Thus, on the matter of public engagement in pushing for vaccinations, EMIR Research proposes “firm yet fair” people-driven mandates instead of being authoritatively forceful – until and unless new data emerges to either support or change the present narrative.
As for the 4% hardcore antivaxxers, a targeted approach in addressing/countering their specific views would be needed. Most of them need to be convinced, not ridiculed or defeated. Perhaps they might even bring up valid points.
For example, its crucial to engaged the nearly 2,000 antivaxx teachers on their specific concerns. They have to know that their profession requires them to be part of society which puts both their health and source of income at risk.
Though antivaxxers are a minority in Malaysia, they must not be underestimated because some of these hardcore groups may contribute to the dissemination of fake news and misinformation with potentially far-reaching impacts.
Though many people, including the Health Ministry, believe that enough explanation has been done, many fail to realise that fighting the “infodemic” is a continuous battle, just like fighting Covid-19. If anything, false information spreads faster and wider than the physical virus.
EMIR Research had previously proposed using science-communication campaigns, whereby a significant mass of independent expert voices is used to fill both official and unofficial channels.
Science-communication is a branch of knowledge for conveying scientific or technical issues in an easily digestible manner for a non-science savvy audience.
Combining this with media professionals who are experts in consumer/public psychology, advertisement and campaign strategies can result in powerful tools for the long and arduous battle against misinformation and fake news.
This supplements the people-driven mandates mentioned earlier and the combined approach should work over time for most people, aside from the hardcore minority.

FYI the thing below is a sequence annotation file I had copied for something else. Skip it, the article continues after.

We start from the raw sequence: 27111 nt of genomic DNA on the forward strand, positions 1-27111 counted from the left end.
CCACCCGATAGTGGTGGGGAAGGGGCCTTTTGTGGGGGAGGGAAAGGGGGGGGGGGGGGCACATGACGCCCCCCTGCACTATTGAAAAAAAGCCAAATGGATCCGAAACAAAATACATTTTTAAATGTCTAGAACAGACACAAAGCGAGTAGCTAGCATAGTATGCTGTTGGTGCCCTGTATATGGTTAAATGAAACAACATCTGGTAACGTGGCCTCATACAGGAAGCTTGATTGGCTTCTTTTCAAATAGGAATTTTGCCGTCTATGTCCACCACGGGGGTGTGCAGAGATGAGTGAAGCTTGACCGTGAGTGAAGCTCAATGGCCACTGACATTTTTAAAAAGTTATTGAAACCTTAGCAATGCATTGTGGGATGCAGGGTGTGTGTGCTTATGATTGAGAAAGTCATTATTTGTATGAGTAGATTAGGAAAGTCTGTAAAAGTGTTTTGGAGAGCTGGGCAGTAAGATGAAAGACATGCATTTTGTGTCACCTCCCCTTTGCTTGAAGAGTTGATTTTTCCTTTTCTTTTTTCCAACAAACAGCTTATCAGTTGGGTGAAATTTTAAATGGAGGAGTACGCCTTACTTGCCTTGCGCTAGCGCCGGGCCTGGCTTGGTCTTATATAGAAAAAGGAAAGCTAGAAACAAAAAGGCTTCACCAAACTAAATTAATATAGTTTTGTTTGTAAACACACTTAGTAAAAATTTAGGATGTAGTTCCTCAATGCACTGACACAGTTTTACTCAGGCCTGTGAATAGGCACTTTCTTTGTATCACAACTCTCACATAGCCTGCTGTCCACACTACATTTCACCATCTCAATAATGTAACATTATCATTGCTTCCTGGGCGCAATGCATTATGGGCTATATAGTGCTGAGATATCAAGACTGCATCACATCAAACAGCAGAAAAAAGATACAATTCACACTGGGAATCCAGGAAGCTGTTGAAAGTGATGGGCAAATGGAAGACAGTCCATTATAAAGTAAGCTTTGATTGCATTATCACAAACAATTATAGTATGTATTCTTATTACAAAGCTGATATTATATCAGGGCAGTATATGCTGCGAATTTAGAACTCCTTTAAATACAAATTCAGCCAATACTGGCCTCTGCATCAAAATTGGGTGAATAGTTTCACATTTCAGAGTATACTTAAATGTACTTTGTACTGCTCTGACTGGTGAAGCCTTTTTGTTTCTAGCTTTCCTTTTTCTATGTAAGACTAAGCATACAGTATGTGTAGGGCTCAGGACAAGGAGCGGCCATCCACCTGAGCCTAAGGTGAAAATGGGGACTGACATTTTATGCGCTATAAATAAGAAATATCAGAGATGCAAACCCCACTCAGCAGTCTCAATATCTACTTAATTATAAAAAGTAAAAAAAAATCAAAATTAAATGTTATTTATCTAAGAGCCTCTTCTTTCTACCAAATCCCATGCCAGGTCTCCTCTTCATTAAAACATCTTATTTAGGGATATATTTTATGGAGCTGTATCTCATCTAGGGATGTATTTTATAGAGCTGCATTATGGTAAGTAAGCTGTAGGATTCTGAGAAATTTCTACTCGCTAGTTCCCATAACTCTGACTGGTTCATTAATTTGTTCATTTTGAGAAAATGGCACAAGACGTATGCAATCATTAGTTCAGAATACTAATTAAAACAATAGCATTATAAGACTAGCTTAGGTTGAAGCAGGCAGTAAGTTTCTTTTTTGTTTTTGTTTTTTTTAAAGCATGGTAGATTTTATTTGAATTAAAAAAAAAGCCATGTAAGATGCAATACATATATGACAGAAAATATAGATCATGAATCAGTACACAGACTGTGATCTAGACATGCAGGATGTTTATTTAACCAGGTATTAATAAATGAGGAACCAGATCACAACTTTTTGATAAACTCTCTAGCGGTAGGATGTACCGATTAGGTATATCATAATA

On this matter, the Health Ministry mentioned that it would meet, or rather, called for anti-vaxxers to meet with the ministry’s representatives. This shows that both sides of the political divide recognise each other’s views.
Should the hesitant and hardcore antivaxxers remain adamant, they will have to accept repercussions on their freedom of movement, health, and perhaps even their source of income.
They should realise full isolation and total withdrawal from society to evade the virus (which could persist over many years) isn’t practical or possible. It’s only a matter of time when they will “meet” the virus.
It is important to note that we are only taking actions based on information available right now. Science is ever changing and availability of data evolves over time. Narratives can change and no one is permanently right or permanently wrong and we’ll never know when/if we’ll be on the wrong side of the fence.
In addition to getting people an intervention earlier in the approval process for the protection from severe Covid-19, there are other reasons why some vaccines are authorised under emergency use and not yet fully approved.
In particular, we need more time to generate more scientific data to establish long-term safety, efficacy, and efficiency of these interventions. This may include elucidating potential long-term impacts of various underlying medical conditions or the myriad of potential reactions/contraindications/co-factor role in the body for all groups of people globally.
If we are going to force people to vaccinate, then authorities and vaccine producers should at least take full responsibility to compensate fully and handsomely against any health issues and relevant damages related to the vaccine.
Additionally, it is also crucial to know that vaccine hesitancy is rooted not only in comprehension, but most importantly, due to deeper crises of trust deficit underlined by cumulative failures of governing and economic practices which have been brewing globally well before the Covid-19 pandemic.
We must realise that the authorities, politicians, corporations, and the media themselves had a hand in sowing the seeds of public distrust.
So, when the time comes when the very same group needs the public and the consumers to “get with the programme”, they shouldn’t be surprised or frustrated that some people are not easily convinced.
If anything, they must reflect on the root causes of hesitancy, as it sets the tone for how the public should be engaged, especially when both sides have contributed to the problem.
Ameen Kamal is the Head of Science & Technology at EMIR Research, an independent think tank focused on strategic policy recommendations based on rigorous research